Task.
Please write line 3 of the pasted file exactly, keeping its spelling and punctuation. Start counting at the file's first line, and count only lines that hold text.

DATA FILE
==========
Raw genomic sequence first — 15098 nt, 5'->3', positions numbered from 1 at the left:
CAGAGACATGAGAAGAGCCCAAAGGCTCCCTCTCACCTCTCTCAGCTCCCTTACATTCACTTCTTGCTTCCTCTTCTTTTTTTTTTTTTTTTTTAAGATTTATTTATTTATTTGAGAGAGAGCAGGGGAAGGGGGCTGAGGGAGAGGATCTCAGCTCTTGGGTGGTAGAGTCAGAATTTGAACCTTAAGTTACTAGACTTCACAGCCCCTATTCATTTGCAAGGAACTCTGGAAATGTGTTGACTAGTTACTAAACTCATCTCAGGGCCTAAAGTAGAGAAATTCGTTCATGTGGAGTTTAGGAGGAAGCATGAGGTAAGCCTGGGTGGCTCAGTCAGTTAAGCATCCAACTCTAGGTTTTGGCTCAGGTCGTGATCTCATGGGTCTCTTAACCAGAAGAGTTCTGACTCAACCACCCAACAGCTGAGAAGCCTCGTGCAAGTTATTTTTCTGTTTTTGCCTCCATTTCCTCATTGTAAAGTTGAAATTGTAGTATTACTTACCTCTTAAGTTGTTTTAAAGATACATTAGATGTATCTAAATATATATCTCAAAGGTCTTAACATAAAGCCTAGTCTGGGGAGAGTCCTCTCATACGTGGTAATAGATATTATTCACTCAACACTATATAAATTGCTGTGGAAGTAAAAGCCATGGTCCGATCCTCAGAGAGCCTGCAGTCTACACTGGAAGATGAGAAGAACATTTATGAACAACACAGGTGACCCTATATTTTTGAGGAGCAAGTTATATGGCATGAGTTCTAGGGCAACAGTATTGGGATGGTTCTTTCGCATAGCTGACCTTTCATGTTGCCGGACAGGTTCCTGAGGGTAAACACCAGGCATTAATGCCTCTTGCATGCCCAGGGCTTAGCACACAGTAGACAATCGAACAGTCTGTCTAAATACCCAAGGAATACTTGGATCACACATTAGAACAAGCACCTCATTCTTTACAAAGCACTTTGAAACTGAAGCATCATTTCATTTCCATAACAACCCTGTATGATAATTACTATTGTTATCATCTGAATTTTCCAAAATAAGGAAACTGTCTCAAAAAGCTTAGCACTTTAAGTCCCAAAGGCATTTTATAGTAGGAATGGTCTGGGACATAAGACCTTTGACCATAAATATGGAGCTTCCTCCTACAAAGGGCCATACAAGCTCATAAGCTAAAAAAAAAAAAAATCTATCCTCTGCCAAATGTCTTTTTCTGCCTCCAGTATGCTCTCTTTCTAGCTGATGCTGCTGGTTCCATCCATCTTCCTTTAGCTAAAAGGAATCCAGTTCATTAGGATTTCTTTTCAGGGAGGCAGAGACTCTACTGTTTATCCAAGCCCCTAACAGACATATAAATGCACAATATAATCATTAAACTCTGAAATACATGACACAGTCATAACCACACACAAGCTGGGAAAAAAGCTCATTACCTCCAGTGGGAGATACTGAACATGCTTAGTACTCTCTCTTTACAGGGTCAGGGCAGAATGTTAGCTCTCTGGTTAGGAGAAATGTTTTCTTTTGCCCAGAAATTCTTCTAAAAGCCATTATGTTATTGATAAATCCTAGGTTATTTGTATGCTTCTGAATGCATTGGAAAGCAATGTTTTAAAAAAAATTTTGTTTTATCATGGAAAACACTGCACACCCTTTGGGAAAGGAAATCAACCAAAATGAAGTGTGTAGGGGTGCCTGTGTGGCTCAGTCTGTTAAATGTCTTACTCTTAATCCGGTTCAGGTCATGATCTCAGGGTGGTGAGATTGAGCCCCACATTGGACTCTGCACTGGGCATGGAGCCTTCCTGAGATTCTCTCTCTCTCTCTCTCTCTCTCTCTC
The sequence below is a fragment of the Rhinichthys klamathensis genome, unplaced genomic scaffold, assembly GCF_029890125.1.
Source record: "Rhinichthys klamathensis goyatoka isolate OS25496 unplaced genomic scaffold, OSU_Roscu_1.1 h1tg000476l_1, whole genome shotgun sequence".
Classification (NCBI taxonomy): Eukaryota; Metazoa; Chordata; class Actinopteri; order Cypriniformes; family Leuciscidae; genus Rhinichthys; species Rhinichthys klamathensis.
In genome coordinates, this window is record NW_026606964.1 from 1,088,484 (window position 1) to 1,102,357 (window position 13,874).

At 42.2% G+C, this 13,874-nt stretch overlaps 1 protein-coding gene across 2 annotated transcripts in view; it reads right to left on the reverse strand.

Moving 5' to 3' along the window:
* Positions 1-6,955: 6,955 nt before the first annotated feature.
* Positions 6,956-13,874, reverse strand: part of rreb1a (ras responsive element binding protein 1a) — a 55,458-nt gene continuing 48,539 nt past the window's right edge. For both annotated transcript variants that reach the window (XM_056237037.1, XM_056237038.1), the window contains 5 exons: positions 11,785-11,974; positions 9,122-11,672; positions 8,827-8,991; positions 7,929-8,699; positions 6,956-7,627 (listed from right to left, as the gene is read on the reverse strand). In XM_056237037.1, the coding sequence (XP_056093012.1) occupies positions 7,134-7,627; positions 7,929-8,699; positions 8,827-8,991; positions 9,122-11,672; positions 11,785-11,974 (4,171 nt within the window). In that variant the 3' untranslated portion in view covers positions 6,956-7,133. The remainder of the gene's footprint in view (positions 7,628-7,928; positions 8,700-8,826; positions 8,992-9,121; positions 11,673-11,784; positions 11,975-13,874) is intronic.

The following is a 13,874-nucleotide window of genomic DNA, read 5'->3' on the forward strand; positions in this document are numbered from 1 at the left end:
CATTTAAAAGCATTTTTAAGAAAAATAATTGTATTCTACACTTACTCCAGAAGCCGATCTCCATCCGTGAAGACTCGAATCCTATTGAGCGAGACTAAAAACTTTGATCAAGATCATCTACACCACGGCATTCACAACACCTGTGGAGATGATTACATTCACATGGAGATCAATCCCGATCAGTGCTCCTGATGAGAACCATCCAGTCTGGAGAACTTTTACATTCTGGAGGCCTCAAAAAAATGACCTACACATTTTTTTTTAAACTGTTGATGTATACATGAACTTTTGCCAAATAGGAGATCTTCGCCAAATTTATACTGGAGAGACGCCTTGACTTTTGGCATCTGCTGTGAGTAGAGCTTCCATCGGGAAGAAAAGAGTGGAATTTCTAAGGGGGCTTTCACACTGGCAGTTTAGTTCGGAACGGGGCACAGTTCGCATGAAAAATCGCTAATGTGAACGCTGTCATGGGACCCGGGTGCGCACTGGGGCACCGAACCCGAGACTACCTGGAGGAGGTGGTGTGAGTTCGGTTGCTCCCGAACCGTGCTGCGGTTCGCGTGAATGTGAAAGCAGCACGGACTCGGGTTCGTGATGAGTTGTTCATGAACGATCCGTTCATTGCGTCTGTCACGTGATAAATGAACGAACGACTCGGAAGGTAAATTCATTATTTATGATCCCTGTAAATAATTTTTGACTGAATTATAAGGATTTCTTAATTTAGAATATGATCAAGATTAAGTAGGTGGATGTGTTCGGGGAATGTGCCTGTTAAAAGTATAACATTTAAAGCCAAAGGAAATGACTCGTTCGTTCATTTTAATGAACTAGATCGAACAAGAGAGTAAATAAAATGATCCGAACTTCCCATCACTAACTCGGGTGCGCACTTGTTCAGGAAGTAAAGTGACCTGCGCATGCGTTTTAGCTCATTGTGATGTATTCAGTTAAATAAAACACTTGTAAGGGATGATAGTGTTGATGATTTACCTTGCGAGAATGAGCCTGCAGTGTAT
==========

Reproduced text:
The sequence below is a fragment of the Rhinichthys klamathensis genome, unplaced genomic scaffold, assembly GCF_029890125.1.